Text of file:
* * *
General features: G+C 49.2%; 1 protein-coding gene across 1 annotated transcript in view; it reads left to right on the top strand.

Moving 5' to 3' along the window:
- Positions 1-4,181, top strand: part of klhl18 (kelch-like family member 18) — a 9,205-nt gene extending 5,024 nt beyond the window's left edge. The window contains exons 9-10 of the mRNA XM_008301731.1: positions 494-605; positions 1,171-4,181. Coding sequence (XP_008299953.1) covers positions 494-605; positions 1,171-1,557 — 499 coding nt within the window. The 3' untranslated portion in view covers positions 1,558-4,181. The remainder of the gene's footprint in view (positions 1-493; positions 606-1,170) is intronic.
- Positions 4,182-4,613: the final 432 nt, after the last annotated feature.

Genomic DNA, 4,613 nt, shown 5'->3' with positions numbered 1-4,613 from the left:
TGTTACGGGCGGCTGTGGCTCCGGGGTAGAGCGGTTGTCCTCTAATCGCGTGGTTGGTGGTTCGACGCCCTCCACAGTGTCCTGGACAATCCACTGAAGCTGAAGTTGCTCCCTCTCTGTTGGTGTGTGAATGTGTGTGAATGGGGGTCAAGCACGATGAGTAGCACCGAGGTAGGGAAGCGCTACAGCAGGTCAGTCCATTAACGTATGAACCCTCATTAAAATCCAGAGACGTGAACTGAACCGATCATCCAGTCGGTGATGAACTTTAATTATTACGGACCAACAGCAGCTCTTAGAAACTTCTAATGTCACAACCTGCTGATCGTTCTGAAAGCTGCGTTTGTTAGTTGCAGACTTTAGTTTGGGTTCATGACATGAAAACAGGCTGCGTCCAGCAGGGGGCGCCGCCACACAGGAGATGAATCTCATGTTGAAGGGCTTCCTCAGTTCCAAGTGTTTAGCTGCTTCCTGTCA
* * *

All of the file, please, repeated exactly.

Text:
General features: G+C 49.2%; 1 protein-coding gene across 1 annotated transcript in view; it reads left to right on the top strand.

Moving 5' to 3' along the window:
- Positions 1-4,181, top strand: part of klhl18 (kelch-like family member 18) — a 9,205-nt gene extending 5,024 nt beyond the window's left edge. The window contains exons 9-10 of the mRNA XM_008301731.1: positions 494-605; positions 1,171-4,181. Coding sequence (XP_008299953.1) covers positions 494-605; positions 1,171-1,557 — 499 coding nt within the window. The 3' untranslated portion in view covers positions 1,558-4,181. The remainder of the gene's footprint in view (positions 1-493; positions 606-1,170) is intronic.
- Positions 4,182-4,613: the final 432 nt, after the last annotated feature.

Genomic DNA, 4,613 nt, shown 5'->3' with positions numbered 1-4,613 from the left:
TGTTACGGGCGGCTGTGGCTCCGGGGTAGAGCGGTTGTCCTCTAATCGCGTGGTTGGTGGTTCGACGCCCTCCACAGTGTCCTGGACAATCCACTGAAGCTGAAGTTGCTCCCTCTCTGTTGGTGTGTGAATGTGTGTGAATGGGGGTCAAGCACGATGAGTAGCACCGAGGTAGGGAAGCGCTACAGCAGGTCAGTCCATTAACGTATGAACCCTCATTAAAATCCAGAGACGTGAACTGAACCGATCATCCAGTCGGTGATGAACTTTAATTATTACGGACCAACAGCAGCTCTTAGAAACTTCTAATGTCACAACCTGCTGATCGTTCTGAAAGCTGCGTTTGTTAGTTGCAGACTTTAGTTTGGGTTCATGACATGAAAACAGGCTGCGTCCAGCAGGGGGCGCCGCCACACAGGAGATGAATCTCATGTTGAAGGGCTTCCTCAGTTCCAAGTGTTTAGCTGCTTCCTGTCA